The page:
Pharmacognosy Magazine

ORIGINAL ARTICLE
Year
: 2010  |  Volume : 6  |  Issue : 23  |  Page : 238--241

Correlation between antioxidant effect mechanisms and polyphenol content of Rosa canina


Hasan Kilicgun1, Dehen Altiner2,  
1 Department of Nutrition and Dietetic School of Health, University of Erzincan, 24100, Erzincan, Turkey
2 Department of Biochemistry, Faculty of Pharmacy, Marmara University, Haydarpasa 81010, Istanbul, Turkey

Correspondence Address:
Hasan Kilicgun
Department of Nutrition and Dietetic School of Health, University of Erzincan, 24100, Erzincan
Turkey

Abstract

Rosa canina L. is a member of Rosaceae family, which is well-known for its high phenolic contents. These compounds are known to possess antioxidant, antimutagenic and anticarcinogenic effects. However, they have yet to pass controlled clinical trials for efficacy, and their potential for prooxidant activity is an understudied field of research. In order to estimate the correlations between phenolic contents and antioxidant/proxidant effect mechanisms, different concentrations of R. canina fruit extracts were examined in this study. R. canina showed antioxidant activities at all concentrations with respect to the reducing power, hydrogen peroxide scavenging activity and superoxide anion radical scavenging (O2·-) activity assays, whereas a negative correlation was observed with the metal ion chelating activity and free radical scavenging activity [1,1-diphenyl-2-picryl-hydrazil (DPPH) % inhibition] assays at higher concentrations with the phenolic content of R. canina. These results suggest that R. canina may act not only as an antioxidant, but also as a prooxidant with the effects depending on its concentrations.



How to cite this article:
Kilicgun H, Altiner D. Correlation between antioxidant effect mechanisms and polyphenol content of Rosa canina.Phcog Mag 2010;6:238-241


How to cite this URL:
Kilicgun H, Altiner D. Correlation between antioxidant effect mechanisms and polyphenol content of Rosa canina. Phcog Mag [serial online] 2010 [cited 2019 Jul 17 ];6:238-241
Available from: http://www.phcog.com/text.asp?2010/6/23/238/66943


Full Text

 Introduction



In the past few years, polyphenols have gained much more attention and have become an important focus of research interest, owing to their antioxidant activities and various beneficial effects on human health, such as antioxidant, antimutagenic and anticargionogenic effects, as well as their ability to modify gene expression. [1],[2] However, it remains unclear whether this protective effect is attributable to the phenols or to other agents in the diet. On the other hand, it has been shown that some plant phenolics can have prooxidant activities under certain conditions. [3],[4] Members of the Rosaceae family have long been used for food and medicinal purposes. Their fruits are rich in polyphenols. The physiological functions of Rosaceae fruits may be partly attributed to the abundance of phenolics in them. Rosa canina L. is a member of Rosaceae family. Because of its significant nutritional and therapeutic benefits, it has been used both traditionally and for medicinal purposes. [5],[6] There are some studies on the antioxidant properties of R. canina0.[7],[8],[9] As far as we know in the best way, there have not been studies reporting the prooxidant activity of R. canina. Therefore, the objectives of this study were to evaluate the concentration-dependent potential antioxidant and prooxidant effects of wild R. canina.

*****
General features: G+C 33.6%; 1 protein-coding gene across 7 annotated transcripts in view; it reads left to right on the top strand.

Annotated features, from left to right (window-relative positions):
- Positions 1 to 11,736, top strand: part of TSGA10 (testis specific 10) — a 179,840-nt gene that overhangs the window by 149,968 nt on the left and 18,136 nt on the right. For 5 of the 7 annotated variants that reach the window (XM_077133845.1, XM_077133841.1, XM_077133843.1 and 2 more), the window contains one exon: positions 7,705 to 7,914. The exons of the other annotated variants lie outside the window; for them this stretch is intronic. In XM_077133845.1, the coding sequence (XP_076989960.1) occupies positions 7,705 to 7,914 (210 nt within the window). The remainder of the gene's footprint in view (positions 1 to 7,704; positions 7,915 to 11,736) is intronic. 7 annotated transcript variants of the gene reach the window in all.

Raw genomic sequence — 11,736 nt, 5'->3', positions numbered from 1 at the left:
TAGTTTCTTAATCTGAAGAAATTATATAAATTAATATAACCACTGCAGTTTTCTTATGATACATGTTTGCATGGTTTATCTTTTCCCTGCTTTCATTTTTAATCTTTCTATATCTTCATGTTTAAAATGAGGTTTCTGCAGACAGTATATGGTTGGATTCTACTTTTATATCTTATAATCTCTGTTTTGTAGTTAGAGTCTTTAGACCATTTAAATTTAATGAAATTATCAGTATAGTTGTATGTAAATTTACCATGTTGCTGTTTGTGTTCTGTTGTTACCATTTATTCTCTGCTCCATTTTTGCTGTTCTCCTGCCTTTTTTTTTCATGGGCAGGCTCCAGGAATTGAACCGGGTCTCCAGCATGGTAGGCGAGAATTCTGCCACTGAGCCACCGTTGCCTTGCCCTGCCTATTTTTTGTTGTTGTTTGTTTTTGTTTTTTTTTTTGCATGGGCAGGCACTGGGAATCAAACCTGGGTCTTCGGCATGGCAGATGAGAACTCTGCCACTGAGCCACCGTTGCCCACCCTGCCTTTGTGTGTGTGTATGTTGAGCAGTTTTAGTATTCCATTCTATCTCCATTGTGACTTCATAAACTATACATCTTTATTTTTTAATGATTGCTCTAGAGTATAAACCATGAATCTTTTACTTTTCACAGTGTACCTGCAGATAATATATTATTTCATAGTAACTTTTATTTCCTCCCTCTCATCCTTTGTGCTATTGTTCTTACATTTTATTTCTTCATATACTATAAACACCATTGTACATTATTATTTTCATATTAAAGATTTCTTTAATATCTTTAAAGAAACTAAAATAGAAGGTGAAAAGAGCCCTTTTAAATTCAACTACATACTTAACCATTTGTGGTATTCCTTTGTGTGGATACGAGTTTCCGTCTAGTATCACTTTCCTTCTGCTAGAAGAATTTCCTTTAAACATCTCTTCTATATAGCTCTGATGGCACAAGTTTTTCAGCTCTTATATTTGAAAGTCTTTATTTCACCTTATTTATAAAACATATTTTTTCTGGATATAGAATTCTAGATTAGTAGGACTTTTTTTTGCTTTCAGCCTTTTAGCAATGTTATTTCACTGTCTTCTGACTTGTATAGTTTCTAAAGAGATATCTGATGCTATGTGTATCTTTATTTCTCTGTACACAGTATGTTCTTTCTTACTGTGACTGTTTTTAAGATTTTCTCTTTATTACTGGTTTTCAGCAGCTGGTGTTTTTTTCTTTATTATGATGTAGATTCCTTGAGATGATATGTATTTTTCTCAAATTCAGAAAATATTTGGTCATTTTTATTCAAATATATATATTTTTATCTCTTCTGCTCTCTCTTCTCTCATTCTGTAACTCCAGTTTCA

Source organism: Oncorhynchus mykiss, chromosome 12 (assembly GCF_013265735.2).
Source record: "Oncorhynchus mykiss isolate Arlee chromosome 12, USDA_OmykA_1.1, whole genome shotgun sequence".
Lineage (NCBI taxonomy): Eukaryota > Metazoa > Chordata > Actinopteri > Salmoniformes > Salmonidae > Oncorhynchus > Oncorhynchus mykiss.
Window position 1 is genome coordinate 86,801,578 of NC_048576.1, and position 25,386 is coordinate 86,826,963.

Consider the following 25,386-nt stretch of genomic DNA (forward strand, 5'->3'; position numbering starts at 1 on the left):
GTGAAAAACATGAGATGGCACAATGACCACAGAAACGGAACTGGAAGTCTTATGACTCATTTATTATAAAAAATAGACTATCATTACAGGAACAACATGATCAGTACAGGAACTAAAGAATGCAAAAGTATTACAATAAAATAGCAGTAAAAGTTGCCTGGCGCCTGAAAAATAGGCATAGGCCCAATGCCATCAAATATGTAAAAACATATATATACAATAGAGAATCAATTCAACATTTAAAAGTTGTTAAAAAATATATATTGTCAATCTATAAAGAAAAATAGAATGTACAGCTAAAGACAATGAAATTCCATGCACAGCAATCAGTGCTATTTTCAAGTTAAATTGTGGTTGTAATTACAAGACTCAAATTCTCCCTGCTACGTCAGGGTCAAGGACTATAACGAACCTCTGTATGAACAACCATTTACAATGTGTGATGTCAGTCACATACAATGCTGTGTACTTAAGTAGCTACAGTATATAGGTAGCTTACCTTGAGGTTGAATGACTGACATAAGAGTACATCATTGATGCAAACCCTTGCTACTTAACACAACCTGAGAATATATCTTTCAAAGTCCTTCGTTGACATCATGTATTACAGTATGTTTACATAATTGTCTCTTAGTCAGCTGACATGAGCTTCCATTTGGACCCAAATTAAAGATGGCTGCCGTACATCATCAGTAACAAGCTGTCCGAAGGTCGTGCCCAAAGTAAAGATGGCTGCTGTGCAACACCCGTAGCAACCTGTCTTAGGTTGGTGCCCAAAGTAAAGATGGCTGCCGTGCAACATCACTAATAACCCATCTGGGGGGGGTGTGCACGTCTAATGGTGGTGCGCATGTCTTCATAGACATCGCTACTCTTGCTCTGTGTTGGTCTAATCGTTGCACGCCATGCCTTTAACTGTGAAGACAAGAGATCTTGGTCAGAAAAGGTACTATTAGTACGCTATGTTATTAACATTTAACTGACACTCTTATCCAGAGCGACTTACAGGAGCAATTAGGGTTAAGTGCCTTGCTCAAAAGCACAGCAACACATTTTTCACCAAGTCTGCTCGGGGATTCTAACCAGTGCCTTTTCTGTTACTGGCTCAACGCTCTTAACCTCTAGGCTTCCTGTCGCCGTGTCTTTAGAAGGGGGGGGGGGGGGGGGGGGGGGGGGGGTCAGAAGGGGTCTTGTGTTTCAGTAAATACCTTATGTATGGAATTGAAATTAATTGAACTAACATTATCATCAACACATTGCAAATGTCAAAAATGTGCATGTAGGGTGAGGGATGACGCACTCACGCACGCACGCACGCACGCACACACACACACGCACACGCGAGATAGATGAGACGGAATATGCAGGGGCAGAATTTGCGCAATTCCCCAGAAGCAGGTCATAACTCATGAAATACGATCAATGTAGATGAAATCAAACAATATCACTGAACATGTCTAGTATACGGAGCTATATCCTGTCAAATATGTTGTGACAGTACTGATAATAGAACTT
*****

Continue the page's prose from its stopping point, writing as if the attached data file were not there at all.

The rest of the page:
Materials and Methods



All chemicals were purchased from Merck, Fluka Chemika and Sigma In order to use the fruits of R. canina in this study, they were collected from Erzincan, Turkey. After the fruits were dried, seeds were removed from the collected plant material. Infusion was made by pouring 100 ml of boiling water on 8 g of plant material. The mixture was left to stand for 20 min and then filtered and diluted to the concentrations (1, 2, 3, 4, 8% g/100 ml).

Total phenol content was determined by the method adapted from Vinson, [10] using the Folin-Ciocalteu reagent. [11] To each tube, 1.5 ml of R. canina extract, 1 ml of HCl and 5 ml of methanol were added. The tubes were capped, mixed thoroughly and heated at 90 o C for 2 hours. After 20 min, the solution was made up to 10 ml with distilled water. The solution was filtered and Folin-Ciocalteu reagent was added to the solution. The tubes were capped, mixed thoroughly and the blue coloration was read at 750 nm against a blank standard. Results were expressed in milligrams of catechin/l of plant material infusion.